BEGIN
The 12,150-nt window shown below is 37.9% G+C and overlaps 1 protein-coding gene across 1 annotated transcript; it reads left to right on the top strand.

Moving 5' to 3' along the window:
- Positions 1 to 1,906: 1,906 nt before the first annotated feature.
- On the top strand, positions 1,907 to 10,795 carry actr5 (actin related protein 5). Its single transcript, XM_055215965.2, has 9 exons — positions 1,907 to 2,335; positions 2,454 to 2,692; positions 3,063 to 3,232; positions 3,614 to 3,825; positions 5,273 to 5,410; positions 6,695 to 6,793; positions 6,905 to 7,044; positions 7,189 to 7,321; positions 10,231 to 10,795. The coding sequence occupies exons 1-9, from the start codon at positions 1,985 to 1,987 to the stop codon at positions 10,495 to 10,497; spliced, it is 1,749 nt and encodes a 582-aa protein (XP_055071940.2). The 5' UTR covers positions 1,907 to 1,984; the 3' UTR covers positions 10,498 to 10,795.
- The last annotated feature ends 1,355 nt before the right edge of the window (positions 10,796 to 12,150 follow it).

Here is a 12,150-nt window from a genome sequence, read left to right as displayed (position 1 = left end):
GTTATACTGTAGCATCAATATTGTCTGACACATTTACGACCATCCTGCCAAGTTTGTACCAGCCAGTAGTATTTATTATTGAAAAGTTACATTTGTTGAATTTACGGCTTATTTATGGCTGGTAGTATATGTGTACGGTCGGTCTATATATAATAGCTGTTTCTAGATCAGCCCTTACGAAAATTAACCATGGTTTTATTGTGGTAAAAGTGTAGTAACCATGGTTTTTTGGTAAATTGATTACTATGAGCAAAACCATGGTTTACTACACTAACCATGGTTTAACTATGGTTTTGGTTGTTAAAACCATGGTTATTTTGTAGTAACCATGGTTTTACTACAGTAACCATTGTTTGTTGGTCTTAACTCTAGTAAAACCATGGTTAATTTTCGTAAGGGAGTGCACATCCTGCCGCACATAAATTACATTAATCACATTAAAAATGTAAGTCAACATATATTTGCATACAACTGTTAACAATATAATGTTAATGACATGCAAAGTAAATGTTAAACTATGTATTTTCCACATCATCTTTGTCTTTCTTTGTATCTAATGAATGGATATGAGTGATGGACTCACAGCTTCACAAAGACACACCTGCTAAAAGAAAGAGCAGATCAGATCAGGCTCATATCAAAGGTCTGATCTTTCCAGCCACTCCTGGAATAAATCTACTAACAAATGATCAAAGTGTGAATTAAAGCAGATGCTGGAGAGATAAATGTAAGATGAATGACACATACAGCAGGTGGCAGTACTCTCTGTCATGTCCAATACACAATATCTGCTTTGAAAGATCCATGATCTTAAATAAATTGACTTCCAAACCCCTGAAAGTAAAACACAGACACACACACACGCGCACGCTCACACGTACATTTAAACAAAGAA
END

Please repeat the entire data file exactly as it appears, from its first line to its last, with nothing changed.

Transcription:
The 12,150-nt window shown below is 37.9% G+C and overlaps 1 protein-coding gene across 1 annotated transcript; it reads left to right on the top strand.

Moving 5' to 3' along the window:
- Positions 1 to 1,906: 1,906 nt before the first annotated feature.
- On the top strand, positions 1,907 to 10,795 carry actr5 (actin related protein 5). Its single transcript, XM_055215965.2, has 9 exons — positions 1,907 to 2,335; positions 2,454 to 2,692; positions 3,063 to 3,232; positions 3,614 to 3,825; positions 5,273 to 5,410; positions 6,695 to 6,793; positions 6,905 to 7,044; positions 7,189 to 7,321; positions 10,231 to 10,795. The coding sequence occupies exons 1-9, from the start codon at positions 1,985 to 1,987 to the stop codon at positions 10,495 to 10,497; spliced, it is 1,749 nt and encodes a 582-aa protein (XP_055071940.2). The 5' UTR covers positions 1,907 to 1,984; the 3' UTR covers positions 10,498 to 10,795.
- The last annotated feature ends 1,355 nt before the right edge of the window (positions 10,796 to 12,150 follow it).

Here is a 12,150-nt window from a genome sequence, read left to right as displayed (position 1 = left end):
GTTATACTGTAGCATCAATATTGTCTGACACATTTACGACCATCCTGCCAAGTTTGTACCAGCCAGTAGTATTTATTATTGAAAAGTTACATTTGTTGAATTTACGGCTTATTTATGGCTGGTAGTATATGTGTACGGTCGGTCTATATATAATAGCTGTTTCTAGATCAGCCCTTACGAAAATTAACCATGGTTTTATTGTGGTAAAAGTGTAGTAACCATGGTTTTTTGGTAAATTGATTACTATGAGCAAAACCATGGTTTACTACACTAACCATGGTTTAACTATGGTTTTGGTTGTTAAAACCATGGTTATTTTGTAGTAACCATGGTTTTACTACAGTAACCATTGTTTGTTGGTCTTAACTCTAGTAAAACCATGGTTAATTTTCGTAAGGGAGTGCACATCCTGCCGCACATAAATTACATTAATCACATTAAAAATGTAAGTCAACATATATTTGCATACAACTGTTAACAATATAATGTTAATGACATGCAAAGTAAATGTTAAACTATGTATTTTCCACATCATCTTTGTCTTTCTTTGTATCTAATGAATGGATATGAGTGATGGACTCACAGCTTCACAAAGACACACCTGCTAAAAGAAAGAGCAGATCAGATCAGGCTCATATCAAAGGTCTGATCTTTCCAGCCACTCCTGGAATAAATCTACTAACAAATGATCAAAGTGTGAATTAAAGCAGATGCTGGAGAGATAAATGTAAGATGAATGACACATACAGCAGGTGGCAGTACTCTCTGTCATGTCCAATACACAATATCTGCTTTGAAAGATCCATGATCTTAAATAAATTGACTTCCAAACCCCTGAAAGTAAAACACAGACACACACACACGCGCACGCTCACACGTACATTTAAACAAAGAA